IDEAS home Printed from https://ideas.repec.org/
MyIDEAS: Log in (now much improved!) to save this paper

Impact of Higher Education on Economic Growth of Pakistan

  • Aziz, Babar
  • Khan, Tasneem
  • Aziz, Shumaila
Registered author(s):

    This paper investigates the returns of higher education on economic growth of Pakistan from 1972 to 2008 through the application of Cobb-Douglas production function. The prime objective of the study is to identify and establish a link between the higher education and economic growth of Pakistan. For this purpose the impact of higher education enrollment on economic growth is analyzed. An attempt is made, in this study, to analyze the educational trends, the strategies and challenges for higher educational and its role in overall development in the country. Furthermore, the study also delves that a well educated labor force appears to significantly affluence the economic growth. The research also provides some implications for the policy purpose to develop higher education so as to curb the use of expatriate manpower in different sectors of the economy.

    If you experience problems downloading a file, check if you have the proper application to view it first. In case of further problems read the IDEAS help page. Note that these files are not on the IDEAS site. Please be patient as the files may be large.

    File URL: https://mpra.ub.uni-muenchen.de/22912/2/MPRA_paper_22912.pdf
    File Function: original version
    Download Restriction: no

    Paper provided by University Library of Munich, Germany in its series MPRA Paper with number 22912.

    as
    in new window

    Length:
    Date of creation: 2008
    Date of revision: 2008
    Publication status: Published in Journal of Social Sciences and Humanities 2.6(2008): pp. 15-29
    Handle: RePEc:pra:mprapa:22912
    Contact details of provider: Postal:
    Ludwigstraße 33, D-80539 Munich, Germany

    Phone: +49-(0)89-2180-2459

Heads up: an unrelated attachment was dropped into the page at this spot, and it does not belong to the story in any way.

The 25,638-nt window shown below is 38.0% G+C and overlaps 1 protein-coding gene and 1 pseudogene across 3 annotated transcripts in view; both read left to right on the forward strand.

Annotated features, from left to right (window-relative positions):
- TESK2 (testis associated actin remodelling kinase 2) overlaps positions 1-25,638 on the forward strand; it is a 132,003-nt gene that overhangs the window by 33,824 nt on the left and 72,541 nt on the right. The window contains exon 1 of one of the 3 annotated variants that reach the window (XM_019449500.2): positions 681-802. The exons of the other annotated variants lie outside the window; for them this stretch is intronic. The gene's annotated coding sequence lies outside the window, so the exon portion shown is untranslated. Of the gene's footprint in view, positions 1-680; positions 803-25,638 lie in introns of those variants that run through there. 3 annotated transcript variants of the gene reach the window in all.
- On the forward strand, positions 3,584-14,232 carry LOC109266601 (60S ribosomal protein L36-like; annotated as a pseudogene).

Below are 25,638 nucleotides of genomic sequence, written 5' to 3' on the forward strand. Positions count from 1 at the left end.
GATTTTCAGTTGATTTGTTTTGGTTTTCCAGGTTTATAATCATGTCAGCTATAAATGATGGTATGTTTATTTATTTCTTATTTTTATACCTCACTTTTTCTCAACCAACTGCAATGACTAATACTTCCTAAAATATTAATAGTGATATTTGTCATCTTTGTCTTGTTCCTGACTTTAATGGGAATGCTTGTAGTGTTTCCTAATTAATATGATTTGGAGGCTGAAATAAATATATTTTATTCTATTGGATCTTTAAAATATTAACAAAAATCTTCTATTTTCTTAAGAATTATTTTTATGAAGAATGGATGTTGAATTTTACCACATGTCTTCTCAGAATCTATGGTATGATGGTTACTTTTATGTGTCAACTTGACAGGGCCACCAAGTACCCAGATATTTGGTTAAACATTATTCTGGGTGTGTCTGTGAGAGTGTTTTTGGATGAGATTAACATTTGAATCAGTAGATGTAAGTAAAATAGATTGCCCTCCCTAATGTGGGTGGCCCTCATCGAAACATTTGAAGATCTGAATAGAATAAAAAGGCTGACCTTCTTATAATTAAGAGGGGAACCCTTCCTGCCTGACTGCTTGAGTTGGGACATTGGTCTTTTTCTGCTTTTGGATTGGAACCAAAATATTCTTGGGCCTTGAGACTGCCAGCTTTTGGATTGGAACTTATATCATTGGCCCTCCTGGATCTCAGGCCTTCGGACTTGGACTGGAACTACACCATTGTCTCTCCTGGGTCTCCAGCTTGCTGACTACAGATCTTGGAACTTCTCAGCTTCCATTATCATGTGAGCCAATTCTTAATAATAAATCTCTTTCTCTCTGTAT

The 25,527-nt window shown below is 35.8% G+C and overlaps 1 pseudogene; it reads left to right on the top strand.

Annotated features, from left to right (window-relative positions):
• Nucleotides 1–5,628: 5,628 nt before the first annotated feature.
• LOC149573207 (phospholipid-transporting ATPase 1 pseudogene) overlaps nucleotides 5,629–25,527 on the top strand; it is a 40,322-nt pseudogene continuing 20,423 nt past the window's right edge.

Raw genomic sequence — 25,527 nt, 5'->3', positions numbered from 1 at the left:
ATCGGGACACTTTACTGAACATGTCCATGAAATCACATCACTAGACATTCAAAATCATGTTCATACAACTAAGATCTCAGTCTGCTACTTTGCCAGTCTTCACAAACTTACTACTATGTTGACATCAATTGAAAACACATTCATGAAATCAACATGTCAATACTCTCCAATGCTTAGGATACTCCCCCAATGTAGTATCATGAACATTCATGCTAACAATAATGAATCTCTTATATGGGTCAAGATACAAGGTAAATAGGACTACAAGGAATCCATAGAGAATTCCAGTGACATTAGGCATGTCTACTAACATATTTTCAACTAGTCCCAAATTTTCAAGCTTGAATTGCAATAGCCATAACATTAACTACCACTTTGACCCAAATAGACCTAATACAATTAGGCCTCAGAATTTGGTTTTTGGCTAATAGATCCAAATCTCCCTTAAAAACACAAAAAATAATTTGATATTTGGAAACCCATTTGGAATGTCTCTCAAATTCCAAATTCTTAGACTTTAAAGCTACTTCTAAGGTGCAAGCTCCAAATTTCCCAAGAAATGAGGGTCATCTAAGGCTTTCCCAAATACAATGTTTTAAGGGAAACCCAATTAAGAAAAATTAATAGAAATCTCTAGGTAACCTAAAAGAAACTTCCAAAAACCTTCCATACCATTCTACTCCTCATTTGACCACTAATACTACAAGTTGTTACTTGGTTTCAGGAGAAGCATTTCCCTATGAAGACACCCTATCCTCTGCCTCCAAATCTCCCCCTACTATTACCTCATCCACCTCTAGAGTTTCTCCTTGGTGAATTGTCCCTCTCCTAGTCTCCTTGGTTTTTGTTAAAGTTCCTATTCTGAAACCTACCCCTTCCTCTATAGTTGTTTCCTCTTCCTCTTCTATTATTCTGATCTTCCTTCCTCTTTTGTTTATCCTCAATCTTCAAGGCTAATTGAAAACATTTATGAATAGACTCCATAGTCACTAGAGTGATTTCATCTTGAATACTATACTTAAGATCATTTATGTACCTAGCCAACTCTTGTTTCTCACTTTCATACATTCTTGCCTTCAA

Fax: +49-(0)89-2180-992459
    Web page: https://mpra.ub.uni-muenchen.de

    More information through EDIRC

    References listed on IDEAS
    Please report citation or reference errors to , or , if you are the registered author of the cited work, log in to your RePEc Author Service profile, click on "citations" and make appropriate adjustments.:

    as in new window
    1. Ryo Horii & Akiomi Kitagawa & Koichi Futagami, 2008. "Availability Of Higher Education And Long-Term Economic Growth," The Japanese Economic Review, Japanese Economic Association, vol. 59(2), pages 156-177.
    2. Rena, Ravinder, 2006. "Higher Education In Africa – A Case Of Eritrea," MPRA Paper 10580, University Library of Munich, Germany.
    3. Gustav RANIS & Frances STEWART, 2001. "Growth And Human Development: Comparative Latin American Experience," The Developing Economies, Institute of Developing Economies, vol. 39(4), pages 333-365, December.
    4. Rehme, Günther, 2006. "Education, economic growth and measured income inequality," Darmstadt Discussion Papers in Economics 163, Darmstadt University of Technology, Department of Law and Economics.
    5. Sanchez Losada, F., 1998. "On the Relationship Between Education and Growth," UFAE and IAE Working Papers 408.98, Unitat de Fonaments de l'Anàlisi Econòmica (UAB) and Institut d'Anàlisi Econòmica (CSIC).